A base-spec Seltos S FWD costs around $27,290. The highest spec, a Seltos GT-line, will cost around $42,700.
Pros and Cons
- Smooth driving experience.
- Plenty of tech and features in the more expensive variants.
- Spacious in the back.
- Large boot.
- Not particularly fuel-efficient.
- Reduced safety features in the base spec.
The Kia Seltos is a good all-rounder that comes in for particular praise for its smooth, comfortable drive and impressive set of features. This is one of the more spacious compact SUVs - a skilfully laid out interior ensures plenty of space in the rear row and boot. The inclusion of rear air vents (which are bafflingly absent in some competitors), along with a good amount of legroom means rear passengers can be carried in comfort.
The main problem with the Seltos is that the vast majority of the good stuff is only available in the higher specs - the notable omission of some safety features from the basic S is off-putting and feels unnecessarily stingy.
In conclusion, the Seltos is a good, solid SUV, but it may not offer the great value that some of its competitors do.
Other Options to Consider
In many ways, the Hyundai Kona is very similar to the Seltos. Although Kia and Hyundai are separate manufacturers, Hyundai is Kia's parent company. This means that many Hyundai and Kai models share parts and tech. In terms of the things that matter, both Seltos and Kona are safe, practical SUVs.
The Kona is slightly smaller inside and lacks the rear air vents that can make all the difference to second-row passengers. Reviewers are also more positive about the Seltos' driving performance than they are about the Kona's.
If cost is a consideration, the base-spec Kona is around $29,940 in comparison to the Seltos at $27,290. It's debatable whether you get an extra $2,500 of value from the Kona.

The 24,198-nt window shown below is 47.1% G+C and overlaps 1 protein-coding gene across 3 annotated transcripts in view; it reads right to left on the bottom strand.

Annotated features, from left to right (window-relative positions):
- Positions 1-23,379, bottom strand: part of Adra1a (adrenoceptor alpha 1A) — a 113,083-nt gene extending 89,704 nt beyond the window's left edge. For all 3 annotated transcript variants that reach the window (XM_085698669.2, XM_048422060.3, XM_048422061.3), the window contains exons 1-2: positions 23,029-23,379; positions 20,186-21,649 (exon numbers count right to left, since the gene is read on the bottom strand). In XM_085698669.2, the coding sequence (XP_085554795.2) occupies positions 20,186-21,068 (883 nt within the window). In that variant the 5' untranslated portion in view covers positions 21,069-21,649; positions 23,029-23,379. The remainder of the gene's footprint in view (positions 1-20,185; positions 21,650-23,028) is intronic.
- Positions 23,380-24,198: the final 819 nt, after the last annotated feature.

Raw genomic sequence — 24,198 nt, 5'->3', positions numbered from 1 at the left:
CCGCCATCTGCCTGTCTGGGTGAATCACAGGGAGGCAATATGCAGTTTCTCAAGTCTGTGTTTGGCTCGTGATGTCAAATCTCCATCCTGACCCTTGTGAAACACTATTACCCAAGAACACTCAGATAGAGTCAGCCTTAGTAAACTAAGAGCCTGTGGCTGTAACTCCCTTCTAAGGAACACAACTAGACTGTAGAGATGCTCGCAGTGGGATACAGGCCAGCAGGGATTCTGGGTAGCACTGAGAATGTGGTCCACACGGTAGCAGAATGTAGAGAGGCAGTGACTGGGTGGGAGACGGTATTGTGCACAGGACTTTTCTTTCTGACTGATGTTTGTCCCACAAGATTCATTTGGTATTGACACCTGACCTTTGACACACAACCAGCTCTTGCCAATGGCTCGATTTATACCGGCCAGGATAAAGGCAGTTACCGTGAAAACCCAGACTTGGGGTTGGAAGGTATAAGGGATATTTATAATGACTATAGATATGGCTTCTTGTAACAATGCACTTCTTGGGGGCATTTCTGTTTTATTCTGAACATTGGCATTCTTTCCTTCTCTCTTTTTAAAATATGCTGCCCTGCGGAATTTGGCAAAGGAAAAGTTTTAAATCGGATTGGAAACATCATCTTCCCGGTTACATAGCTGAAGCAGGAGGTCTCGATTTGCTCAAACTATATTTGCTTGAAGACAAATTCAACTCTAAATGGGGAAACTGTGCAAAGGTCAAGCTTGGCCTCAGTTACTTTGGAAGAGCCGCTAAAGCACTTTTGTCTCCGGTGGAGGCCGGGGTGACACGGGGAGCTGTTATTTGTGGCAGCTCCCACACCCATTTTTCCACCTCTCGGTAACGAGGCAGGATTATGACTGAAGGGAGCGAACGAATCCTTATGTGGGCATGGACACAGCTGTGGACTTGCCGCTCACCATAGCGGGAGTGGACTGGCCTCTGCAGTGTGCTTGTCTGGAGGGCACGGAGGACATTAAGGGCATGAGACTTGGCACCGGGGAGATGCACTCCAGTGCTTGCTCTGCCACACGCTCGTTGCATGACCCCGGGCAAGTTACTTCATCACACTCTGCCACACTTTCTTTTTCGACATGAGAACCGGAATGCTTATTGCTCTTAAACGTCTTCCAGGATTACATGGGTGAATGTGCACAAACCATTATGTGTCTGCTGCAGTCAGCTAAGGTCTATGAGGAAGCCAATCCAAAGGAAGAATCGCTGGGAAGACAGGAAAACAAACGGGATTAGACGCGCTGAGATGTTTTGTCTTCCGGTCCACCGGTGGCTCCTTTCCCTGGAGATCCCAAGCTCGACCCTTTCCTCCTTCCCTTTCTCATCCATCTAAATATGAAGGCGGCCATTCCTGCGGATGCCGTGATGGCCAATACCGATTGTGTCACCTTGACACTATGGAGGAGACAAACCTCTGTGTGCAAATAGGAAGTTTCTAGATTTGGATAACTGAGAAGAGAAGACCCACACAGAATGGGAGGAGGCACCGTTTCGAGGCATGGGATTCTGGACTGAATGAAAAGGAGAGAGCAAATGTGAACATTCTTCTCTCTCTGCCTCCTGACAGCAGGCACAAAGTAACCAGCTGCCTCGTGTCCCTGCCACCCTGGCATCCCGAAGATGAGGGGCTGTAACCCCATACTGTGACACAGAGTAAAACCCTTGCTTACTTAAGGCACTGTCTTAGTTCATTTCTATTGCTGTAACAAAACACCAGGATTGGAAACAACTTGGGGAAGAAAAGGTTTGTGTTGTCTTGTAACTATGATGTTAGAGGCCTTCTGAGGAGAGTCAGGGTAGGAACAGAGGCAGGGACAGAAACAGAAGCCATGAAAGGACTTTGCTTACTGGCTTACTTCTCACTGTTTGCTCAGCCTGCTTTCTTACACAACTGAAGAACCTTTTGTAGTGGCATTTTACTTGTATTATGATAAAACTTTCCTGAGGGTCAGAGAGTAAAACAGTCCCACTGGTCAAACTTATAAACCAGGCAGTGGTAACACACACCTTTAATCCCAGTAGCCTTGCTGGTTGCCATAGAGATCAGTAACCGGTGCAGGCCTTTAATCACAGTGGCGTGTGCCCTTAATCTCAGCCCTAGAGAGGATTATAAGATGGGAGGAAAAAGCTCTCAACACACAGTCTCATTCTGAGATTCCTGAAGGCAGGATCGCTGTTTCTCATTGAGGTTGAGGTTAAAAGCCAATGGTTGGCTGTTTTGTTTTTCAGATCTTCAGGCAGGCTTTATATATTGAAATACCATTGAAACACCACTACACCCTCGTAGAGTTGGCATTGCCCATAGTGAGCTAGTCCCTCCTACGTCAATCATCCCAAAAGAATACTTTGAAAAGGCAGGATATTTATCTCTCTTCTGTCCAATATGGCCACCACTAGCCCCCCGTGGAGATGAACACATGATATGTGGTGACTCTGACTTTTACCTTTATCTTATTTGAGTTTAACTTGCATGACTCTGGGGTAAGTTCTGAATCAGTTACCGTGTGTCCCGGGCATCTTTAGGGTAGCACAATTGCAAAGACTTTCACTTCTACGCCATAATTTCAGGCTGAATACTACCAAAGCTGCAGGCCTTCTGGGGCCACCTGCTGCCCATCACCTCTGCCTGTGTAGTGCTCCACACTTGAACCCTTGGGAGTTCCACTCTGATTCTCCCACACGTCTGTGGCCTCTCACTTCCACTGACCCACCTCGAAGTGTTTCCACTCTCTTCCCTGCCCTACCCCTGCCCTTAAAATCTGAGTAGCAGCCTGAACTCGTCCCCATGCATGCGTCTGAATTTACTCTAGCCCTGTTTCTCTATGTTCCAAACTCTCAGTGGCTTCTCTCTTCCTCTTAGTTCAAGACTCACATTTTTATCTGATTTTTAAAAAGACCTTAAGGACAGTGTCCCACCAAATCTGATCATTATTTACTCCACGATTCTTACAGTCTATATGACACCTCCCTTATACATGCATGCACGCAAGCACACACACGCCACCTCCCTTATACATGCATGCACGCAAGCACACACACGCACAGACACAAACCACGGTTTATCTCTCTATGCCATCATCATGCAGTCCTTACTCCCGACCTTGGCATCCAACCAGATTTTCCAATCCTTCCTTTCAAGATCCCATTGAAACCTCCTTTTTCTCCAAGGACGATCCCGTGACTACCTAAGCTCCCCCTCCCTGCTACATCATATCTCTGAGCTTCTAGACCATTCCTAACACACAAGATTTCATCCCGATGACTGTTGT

If you want something a little more upmarket, the HR-V could be a better option than the Seltos.
It's only available in two variants - the ViX and the hybrid e: HEV L. For drivers who feel the future is electric, the hybrid is a logical purchase. The HR-V incorporates Honda's "magic" back seats, which fold down and flip to provide a large amount of usable boot space if required.
Other features include keyless entry, LED headlights and a hands-free tailgate. Although the starting price for an HR-V ViX is $36,700, it's far better equipped than a base-spec Seltos.
For drivers who like an upmarket feel to their motoring, as well as something tasty under the bonnet, the CX-30 fits the bill.
Smooth, elegant lines and a luxurious interior that is edging into prestige territory - there's even the option of real leather upholstery - a rarity in the compact SUV class), the CX-30's 2.5l naturally-aspirated engine, combined with Mazda's exceptional handling, result in an engaging driving experience. Front seats have been carefully engineered for optimal comfort and support, even on longer drives.
Admittedly second-row passengers are left a little short on space (although do benefit from rear air vents) and the boot has an underwhelming 317l capacity, but if you're looking for a performance-rated SUV that looks stunning, the CX-30 stands out.